Until recently I had been trying to spend more time in Pakistan's megatropolis, Karachi. As part of this move I had been trying to learn Urdu. There are a variety of excellent study materials for Urdu, but I won't write about those today. Rather, I want to offer up a resource for serious students of the language.
Frequency dictionaries are wonderful things. They present words of a language in the order of frequency used (usually in writing). They are assembled by amassing huge databases/corpora of text and these are analysed to see which words are used most often.
For a beginning learner of a language, they can be a real help. You start with the most frequently used words and work your way out to the ones you'll encounter less.
Nothing like this exists for Urdu. Or so I thought. I was passed a series of scanned PDF images of an old frequency dictionary published in Canada in 1969. This was made on the basis of an analysis of newspaper copy/texts. Obviously the language used is a bit dated, but as a solid start, this is a good selection. (For those with deep pockets, you can search bookfinder.com for "An Urdu Newspaper Word Count" by Mohammad Abd-Al-Rahman Barker but I'll warn you that the cheapest copies available are $100+ USD).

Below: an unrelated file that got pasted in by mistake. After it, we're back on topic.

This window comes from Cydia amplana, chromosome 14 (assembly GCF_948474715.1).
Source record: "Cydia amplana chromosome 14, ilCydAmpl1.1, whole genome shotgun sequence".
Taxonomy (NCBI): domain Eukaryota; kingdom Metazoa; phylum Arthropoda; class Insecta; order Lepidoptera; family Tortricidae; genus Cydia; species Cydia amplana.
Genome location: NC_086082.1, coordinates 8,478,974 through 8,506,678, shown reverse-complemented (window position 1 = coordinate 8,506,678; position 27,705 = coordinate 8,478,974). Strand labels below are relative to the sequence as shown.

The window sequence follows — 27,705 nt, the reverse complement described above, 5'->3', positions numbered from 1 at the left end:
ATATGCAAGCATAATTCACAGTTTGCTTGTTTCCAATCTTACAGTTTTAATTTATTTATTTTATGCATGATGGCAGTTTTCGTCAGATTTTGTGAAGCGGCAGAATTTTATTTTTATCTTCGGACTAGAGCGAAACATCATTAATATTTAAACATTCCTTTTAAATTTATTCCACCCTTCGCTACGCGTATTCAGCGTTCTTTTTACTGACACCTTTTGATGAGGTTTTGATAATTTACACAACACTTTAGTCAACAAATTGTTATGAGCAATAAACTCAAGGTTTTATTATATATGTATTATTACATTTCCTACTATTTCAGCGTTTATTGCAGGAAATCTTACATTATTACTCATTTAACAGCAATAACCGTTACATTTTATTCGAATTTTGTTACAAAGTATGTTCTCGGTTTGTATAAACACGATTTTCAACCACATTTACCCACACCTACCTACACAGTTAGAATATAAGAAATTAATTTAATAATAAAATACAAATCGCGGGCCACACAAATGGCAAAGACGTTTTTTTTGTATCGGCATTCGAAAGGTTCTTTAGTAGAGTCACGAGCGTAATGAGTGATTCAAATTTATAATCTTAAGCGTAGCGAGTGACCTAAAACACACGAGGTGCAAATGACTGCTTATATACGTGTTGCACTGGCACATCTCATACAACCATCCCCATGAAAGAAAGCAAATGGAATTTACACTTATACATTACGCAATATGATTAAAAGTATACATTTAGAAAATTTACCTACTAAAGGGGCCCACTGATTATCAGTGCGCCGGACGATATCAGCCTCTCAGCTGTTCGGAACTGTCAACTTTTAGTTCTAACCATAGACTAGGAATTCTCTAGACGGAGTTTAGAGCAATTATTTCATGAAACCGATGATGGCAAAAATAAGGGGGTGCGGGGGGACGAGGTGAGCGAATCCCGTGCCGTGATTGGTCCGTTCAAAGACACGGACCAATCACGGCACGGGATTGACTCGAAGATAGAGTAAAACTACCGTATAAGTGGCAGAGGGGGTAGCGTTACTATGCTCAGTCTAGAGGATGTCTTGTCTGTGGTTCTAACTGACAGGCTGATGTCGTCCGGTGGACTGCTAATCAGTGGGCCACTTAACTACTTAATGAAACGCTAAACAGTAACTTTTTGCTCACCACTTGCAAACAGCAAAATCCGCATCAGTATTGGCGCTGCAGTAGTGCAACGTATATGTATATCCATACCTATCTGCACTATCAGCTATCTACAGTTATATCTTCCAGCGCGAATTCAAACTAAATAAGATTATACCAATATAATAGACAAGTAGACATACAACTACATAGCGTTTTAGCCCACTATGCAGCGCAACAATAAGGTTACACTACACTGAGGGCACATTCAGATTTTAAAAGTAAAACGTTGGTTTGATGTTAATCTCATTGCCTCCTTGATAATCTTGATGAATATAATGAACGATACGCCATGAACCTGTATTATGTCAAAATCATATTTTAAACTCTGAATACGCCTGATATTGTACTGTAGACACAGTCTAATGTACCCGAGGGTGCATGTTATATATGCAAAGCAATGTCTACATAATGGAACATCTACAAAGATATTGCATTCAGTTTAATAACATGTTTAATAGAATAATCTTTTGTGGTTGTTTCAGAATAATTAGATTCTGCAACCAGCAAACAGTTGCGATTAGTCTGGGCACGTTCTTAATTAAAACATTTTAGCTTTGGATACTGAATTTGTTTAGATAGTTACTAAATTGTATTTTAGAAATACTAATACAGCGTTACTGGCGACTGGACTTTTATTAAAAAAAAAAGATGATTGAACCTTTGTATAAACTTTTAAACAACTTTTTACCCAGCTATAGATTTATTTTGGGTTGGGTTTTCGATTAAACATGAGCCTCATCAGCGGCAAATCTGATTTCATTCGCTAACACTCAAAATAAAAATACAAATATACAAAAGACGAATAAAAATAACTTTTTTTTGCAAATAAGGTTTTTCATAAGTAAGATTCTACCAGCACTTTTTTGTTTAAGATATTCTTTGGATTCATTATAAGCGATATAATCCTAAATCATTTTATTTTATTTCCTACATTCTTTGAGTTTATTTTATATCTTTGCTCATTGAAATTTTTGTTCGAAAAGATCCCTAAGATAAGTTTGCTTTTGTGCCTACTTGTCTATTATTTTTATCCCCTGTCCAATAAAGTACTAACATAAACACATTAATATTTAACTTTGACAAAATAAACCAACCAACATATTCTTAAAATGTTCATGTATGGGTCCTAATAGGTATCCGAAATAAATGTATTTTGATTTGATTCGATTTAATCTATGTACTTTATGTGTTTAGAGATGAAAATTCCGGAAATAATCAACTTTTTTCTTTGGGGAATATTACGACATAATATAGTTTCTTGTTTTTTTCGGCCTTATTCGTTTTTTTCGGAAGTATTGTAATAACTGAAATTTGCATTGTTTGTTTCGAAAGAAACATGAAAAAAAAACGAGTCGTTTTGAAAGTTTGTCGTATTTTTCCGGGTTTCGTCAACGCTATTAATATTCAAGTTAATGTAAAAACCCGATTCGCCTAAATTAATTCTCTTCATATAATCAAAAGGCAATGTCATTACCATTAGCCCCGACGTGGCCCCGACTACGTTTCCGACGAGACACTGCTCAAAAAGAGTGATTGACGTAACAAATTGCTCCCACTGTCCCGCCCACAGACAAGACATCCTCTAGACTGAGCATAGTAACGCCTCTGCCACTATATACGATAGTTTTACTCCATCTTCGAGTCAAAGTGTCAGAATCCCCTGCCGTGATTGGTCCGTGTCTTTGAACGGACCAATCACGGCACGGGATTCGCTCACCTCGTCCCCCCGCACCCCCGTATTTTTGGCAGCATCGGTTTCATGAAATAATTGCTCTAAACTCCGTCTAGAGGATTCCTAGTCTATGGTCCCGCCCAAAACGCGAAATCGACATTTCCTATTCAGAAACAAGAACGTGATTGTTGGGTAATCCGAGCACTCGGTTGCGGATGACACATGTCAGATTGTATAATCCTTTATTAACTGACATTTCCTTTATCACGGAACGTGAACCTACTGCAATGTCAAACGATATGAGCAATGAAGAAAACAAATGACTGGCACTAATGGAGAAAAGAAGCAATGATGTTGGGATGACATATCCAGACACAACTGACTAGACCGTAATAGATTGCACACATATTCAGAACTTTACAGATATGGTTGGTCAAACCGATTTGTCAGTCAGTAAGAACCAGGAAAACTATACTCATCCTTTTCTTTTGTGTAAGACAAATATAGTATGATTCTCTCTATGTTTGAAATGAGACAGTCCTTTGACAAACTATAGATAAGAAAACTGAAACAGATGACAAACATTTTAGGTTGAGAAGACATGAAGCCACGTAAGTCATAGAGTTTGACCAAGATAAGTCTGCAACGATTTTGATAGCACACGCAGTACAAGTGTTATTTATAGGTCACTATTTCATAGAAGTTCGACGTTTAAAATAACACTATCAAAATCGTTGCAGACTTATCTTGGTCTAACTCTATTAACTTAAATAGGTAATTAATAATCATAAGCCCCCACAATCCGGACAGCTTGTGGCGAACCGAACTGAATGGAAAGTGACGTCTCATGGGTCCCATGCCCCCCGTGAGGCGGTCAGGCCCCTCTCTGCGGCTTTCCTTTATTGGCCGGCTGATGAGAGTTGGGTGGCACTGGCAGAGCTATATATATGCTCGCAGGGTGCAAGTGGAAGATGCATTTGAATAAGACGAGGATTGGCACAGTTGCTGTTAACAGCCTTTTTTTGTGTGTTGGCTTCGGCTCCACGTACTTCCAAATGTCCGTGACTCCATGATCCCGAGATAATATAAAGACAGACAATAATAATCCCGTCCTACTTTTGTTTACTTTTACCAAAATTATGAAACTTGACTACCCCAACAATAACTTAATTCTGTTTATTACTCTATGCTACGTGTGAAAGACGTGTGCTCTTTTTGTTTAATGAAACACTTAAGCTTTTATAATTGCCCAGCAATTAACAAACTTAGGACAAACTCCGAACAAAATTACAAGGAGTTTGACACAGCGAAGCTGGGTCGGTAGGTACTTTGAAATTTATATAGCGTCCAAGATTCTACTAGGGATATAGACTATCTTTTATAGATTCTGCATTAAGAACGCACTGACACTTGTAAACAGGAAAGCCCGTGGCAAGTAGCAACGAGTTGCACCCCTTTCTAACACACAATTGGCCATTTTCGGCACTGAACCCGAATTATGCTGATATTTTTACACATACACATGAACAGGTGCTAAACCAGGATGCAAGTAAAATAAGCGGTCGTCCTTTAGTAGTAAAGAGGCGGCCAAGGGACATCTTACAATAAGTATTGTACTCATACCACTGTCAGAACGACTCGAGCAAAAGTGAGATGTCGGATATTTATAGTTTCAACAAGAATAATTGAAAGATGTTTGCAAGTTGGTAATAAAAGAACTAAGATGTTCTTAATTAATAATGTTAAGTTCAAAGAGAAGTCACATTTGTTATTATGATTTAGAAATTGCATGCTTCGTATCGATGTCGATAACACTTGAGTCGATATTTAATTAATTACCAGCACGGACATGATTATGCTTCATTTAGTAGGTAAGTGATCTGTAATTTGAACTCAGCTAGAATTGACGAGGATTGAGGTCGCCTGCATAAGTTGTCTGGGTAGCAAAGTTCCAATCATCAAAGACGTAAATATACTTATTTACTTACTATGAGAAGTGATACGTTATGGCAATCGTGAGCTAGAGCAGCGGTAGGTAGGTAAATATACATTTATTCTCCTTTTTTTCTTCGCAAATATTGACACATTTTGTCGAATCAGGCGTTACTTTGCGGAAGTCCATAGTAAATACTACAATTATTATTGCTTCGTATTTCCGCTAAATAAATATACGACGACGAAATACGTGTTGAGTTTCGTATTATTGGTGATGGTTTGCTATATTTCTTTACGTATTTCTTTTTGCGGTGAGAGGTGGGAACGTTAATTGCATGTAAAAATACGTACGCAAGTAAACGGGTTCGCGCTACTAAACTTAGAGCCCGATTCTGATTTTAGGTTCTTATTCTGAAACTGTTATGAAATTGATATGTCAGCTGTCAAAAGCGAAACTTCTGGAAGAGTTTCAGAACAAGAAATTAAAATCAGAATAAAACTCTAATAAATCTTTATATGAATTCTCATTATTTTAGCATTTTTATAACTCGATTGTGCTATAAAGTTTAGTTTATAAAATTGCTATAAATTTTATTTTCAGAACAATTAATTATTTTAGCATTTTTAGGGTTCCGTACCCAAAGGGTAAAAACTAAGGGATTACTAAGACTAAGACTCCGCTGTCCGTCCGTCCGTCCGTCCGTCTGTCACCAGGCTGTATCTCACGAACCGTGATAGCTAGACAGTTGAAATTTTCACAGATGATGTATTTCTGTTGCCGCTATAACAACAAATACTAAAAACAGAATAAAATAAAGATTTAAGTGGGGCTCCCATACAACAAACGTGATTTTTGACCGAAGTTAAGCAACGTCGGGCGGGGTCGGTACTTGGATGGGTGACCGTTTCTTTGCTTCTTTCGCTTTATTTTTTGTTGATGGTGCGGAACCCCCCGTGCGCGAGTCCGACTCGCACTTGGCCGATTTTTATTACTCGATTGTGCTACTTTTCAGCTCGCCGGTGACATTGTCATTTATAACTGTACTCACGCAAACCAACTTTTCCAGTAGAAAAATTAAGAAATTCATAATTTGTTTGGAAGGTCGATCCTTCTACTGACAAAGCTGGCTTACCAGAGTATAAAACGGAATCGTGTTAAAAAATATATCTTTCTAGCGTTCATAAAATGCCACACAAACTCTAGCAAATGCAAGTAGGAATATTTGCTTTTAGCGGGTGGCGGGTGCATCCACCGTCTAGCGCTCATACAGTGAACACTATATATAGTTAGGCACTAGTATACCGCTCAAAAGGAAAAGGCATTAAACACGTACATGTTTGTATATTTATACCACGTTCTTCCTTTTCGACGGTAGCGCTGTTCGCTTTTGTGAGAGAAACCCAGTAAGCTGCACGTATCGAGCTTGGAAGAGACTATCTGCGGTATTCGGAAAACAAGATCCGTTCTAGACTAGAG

Unfortunately, in the part of the dictionary I was sent, the words are listed in alphabetical (by Urdu) order. This means that the order is not ideal. There are, however, 9,956 words in this collection. If you're serious about Urdu you could do a lot worse than learning all of them. You'll skew your vocabulary a little towards the literary side, but that's not necessarily a bad thing.
I had someone type up the whole dictionary into Anki and add a spoken audio file for every word. (Many thanks to Affan Ahmad for this massive labour.) You can even set Anki to deliver you words randomly served from the frequency dictionary.
So, without any further ado, the files are here. They are split up because Anki became a bit difficult when inputting the files, but you can combine them on your own computer into a single "Urdu" folder.
Enjoy! And please post any feedback below in the comments. I mainly wanted to get this out into the public so people can use it (rather than gathering dust on my laptop).
UPDATE: I now offer one-on-one language coaching. Read more about what it involves and what kinds of problems it's best suited to addressing.